Mining Disasters

Mining disasters are different then many others in that they have a particular dramatic appeal. Before I go further let me say I am not talking about what the miners and their families experience – that is real human suffering and is not different from what anyone experiences when they lose loved ones. I’m talking about what the large, near real time audience created by the media experiences. A lot of what we in the audience experience is our own feelings about death and fear of being trapped but otherwise whole and alive. And, given the nature of mines, we get to experience these feelings over a long period of time with the prospect of both hope and the utter destruction of that hope equally possible. It is irresistible and unlike many other disasters the possibility of a successful rescue keeps us powerfully engaged for a long time.

I first ‘experienced’ a mining disaster via the media when I was 17. The collapse of the No 2 colliery at Springhill, Nova Scotia in 1958 . It was well reported too and got extensive coverage on TV by the CBC. It played out very differently from Sago as a series of dramatic and vicariously involving events. 75 miners got out quickly, but more were trapped and proved hard to locate. After about 5 days, just when all hope was fading, a group of 12 were found. But that wasn’t the end of it because they were trapped behind a 160 feet of fallen rock. It was a race against time with air supply and starvation major factors. Messages were tapped out and furious efforts made to dig the trapped miners out. Absolutely riveting. And grueling too. I spent every spare moment I could listening to the CBC radio broadcasting from the scene. I lost sleep and checked for the latest news in the middle of the night. They got them out. It felt like a miracle. It wasn’t, it was the work of brave and skillful men with shovels. It all took from Oct 23rd to November 1st – 10 days. Even Price Phillip was on the scene by Oct 30th. A good account of it is here. It is quite a story.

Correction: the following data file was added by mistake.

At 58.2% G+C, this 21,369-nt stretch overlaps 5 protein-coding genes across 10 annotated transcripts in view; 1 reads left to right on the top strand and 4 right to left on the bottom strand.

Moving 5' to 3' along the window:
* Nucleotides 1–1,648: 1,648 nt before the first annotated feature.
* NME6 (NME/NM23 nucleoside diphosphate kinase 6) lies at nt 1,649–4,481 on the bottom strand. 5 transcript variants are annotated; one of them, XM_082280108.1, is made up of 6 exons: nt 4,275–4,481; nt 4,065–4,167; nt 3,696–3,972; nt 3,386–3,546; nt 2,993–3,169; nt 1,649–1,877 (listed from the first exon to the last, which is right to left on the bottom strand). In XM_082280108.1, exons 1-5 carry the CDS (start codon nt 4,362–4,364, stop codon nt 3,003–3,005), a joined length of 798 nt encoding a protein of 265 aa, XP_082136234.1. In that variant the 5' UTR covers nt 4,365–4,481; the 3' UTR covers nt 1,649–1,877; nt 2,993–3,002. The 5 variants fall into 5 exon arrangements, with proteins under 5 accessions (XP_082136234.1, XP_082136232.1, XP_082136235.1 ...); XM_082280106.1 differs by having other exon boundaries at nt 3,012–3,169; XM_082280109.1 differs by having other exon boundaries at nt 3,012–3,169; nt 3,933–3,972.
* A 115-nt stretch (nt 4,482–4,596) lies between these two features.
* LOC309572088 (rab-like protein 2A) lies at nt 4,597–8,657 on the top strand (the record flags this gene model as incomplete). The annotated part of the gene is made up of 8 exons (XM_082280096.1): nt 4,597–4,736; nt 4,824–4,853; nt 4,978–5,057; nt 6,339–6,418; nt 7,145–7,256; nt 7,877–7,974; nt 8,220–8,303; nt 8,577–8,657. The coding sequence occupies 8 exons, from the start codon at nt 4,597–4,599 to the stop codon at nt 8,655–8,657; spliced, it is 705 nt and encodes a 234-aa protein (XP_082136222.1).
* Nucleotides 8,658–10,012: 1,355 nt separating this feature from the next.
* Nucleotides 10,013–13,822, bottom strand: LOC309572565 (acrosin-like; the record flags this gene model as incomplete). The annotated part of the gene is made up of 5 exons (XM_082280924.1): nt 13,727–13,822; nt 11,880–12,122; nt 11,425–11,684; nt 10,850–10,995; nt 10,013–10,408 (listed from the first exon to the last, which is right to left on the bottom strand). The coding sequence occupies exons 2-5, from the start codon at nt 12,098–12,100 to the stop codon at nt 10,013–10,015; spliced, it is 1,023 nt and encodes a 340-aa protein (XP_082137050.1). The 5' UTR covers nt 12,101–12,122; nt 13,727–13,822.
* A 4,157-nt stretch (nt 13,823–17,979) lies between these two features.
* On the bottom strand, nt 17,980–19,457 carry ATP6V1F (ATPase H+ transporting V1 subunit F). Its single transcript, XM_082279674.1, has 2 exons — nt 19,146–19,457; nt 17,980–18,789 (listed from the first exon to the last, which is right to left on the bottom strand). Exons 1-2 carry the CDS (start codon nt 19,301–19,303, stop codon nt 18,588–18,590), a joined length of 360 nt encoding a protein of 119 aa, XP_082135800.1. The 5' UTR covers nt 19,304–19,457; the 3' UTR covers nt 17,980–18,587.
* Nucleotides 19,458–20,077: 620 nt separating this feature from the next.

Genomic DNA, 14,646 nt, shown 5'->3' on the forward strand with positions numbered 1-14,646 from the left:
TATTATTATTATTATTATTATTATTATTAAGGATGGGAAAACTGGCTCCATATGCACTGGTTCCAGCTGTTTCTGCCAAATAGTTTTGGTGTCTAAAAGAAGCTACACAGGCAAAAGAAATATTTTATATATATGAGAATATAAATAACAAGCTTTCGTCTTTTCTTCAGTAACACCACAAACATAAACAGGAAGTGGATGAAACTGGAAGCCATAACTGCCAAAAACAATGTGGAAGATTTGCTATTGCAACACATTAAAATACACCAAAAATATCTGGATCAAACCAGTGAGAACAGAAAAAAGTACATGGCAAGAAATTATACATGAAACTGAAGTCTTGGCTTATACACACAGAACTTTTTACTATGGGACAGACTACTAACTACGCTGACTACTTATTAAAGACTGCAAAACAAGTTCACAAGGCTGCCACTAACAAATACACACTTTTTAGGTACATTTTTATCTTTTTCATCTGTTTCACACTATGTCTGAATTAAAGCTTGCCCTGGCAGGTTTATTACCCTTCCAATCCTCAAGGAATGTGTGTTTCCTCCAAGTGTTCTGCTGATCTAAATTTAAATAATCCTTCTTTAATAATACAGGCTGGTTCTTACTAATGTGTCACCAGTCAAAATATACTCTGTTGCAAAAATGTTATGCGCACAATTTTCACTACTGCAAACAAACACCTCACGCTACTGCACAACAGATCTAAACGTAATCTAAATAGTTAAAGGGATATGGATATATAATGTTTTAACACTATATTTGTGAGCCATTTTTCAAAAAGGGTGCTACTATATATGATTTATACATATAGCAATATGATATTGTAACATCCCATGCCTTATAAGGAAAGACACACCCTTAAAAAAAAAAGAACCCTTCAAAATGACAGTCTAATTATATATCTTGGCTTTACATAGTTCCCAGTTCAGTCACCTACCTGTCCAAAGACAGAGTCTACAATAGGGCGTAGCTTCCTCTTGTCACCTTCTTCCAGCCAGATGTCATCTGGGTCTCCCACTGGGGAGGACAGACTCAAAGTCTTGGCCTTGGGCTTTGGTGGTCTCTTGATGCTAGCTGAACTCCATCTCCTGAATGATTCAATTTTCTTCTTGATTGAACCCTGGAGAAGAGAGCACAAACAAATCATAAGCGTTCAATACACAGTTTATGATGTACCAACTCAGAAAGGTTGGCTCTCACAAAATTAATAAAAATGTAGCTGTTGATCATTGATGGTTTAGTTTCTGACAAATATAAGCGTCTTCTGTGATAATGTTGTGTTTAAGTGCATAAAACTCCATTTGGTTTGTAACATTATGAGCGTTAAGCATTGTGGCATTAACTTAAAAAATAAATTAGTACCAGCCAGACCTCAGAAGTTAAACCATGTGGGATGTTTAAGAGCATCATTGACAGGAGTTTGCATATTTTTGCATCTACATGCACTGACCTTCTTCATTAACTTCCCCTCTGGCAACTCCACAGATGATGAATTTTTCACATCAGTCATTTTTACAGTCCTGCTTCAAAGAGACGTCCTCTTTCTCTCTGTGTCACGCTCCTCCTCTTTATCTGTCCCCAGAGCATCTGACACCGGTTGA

Many years later I met a man from Springhill who had witness the whole thing, although he had no close relatives involved. I immediately recognized that, for all my emotional involvement via the media, this man had a different experience that I felt bound to respect and recognize as less filtered than my own. I could see how my own experience was relatively self absorbed, and closer to the experience of a gripping documentary than of real life. We blur this difference easily – particularly where photography is involved. Seeing is believing in our culture, so part of us believes we saw the Twin Towers fall on 9/11. We temporarily suspend our critical faculties when we watch a dramatic movie, but we often think we have experienced reality when we see a documentary. Or a live news broadcast. We know better when we think about it, but emotionally we often don’t know better at all.

So I cannot blame the media who too quickly reported the good news or the company officials who evidently held back the bad news for three hours at Sago. It is all too human to hope. And really hard to give the information that will end all hope.

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